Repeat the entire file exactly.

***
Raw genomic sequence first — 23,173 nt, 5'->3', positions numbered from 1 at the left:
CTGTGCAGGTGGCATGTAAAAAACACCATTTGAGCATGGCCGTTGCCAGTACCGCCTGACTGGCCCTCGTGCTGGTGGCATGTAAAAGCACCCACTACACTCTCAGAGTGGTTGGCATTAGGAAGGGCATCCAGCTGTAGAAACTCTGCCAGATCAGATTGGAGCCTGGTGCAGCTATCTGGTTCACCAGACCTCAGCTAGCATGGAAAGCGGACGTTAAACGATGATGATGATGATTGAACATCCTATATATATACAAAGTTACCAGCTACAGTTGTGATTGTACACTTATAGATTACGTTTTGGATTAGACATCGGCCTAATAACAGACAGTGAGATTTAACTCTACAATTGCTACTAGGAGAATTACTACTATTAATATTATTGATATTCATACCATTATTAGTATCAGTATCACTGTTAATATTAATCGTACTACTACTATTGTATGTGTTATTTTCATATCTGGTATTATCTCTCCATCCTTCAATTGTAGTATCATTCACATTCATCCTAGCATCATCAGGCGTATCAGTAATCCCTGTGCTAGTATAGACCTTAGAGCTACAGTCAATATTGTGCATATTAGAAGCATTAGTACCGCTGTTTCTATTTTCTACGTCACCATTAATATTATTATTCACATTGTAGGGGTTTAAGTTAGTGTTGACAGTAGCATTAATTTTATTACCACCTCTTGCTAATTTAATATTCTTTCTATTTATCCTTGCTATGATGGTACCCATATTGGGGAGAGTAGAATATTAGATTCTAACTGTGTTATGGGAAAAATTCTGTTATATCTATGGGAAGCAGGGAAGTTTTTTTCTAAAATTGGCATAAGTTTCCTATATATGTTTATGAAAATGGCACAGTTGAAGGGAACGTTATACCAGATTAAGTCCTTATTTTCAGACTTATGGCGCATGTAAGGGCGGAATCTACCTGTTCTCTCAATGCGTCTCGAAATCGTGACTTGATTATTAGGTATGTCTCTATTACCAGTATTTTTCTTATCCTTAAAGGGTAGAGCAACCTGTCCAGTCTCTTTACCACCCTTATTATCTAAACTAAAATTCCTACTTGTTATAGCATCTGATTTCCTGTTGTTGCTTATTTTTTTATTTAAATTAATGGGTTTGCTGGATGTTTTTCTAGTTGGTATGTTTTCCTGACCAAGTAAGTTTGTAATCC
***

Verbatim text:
Raw genomic sequence first — 23,173 nt, 5'->3', positions numbered from 1 at the left:
CTGTGCAGGTGGCATGTAAAAAACACCATTTGAGCATGGCCGTTGCCAGTACCGCCTGACTGGCCCTCGTGCTGGTGGCATGTAAAAGCACCCACTACACTCTCAGAGTGGTTGGCATTAGGAAGGGCATCCAGCTGTAGAAACTCTGCCAGATCAGATTGGAGCCTGGTGCAGCTATCTGGTTCACCAGACCTCAGCTAGCATGGAAAGCGGACGTTAAACGATGATGATGATGATTGAACATCCTATATATATACAAAGTTACCAGCTACAGTTGTGATTGTACACTTATAGATTACGTTTTGGATTAGACATCGGCCTAATAACAGACAGTGAGATTTAACTCTACAATTGCTACTAGGAGAATTACTACTATTAATATTATTGATATTCATACCATTATTAGTATCAGTATCACTGTTAATATTAATCGTACTACTACTATTGTATGTGTTATTTTCATATCTGGTATTATCTCTCCATCCTTCAATTGTAGTATCATTCACATTCATCCTAGCATCATCAGGCGTATCAGTAATCCCTGTGCTAGTATAGACCTTAGAGCTACAGTCAATATTGTGCATATTAGAAGCATTAGTACCGCTGTTTCTATTTTCTACGTCACCATTAATATTATTATTCACATTGTAGGGGTTTAAGTTAGTGTTGACAGTAGCATTAATTTTATTACCACCTCTTGCTAATTTAATATTCTTTCTATTTATCCTTGCTATGATGGTACCCATATTGGGGAGAGTAGAATATTAGATTCTAACTGTGTTATGGGAAAAATTCTGTTATATCTATGGGAAGCAGGGAAGTTTTTTTCTAAAATTGGCATAAGTTTCCTATATATGTTTATGAAAATGGCACAGTTGAAGGGAACGTTATACCAGATTAAGTCCTTATTTTCAGACTTATGGCGCATGTAAGGGCGGAATCTACCTGTTCTCTCAATGCGTCTCGAAATCGTGACTTGATTATTAGGTATGTCTCTATTACCAGTATTTTTCTTATCCTTAAAGGGTAGAGCAACCTGTCCAGTCTCTTTACCACCCTTATTATCTAAACTAAAATTCCTACTTGTTATAGCATCTGATTTCCTGTTGTTGCTTATTTTTTTATTTAAATTAATGGGTTTGCTGGATGTTTTTCTAGTTGGTATGTTTTCCTGACCAAGTAAGTTTGTAATCC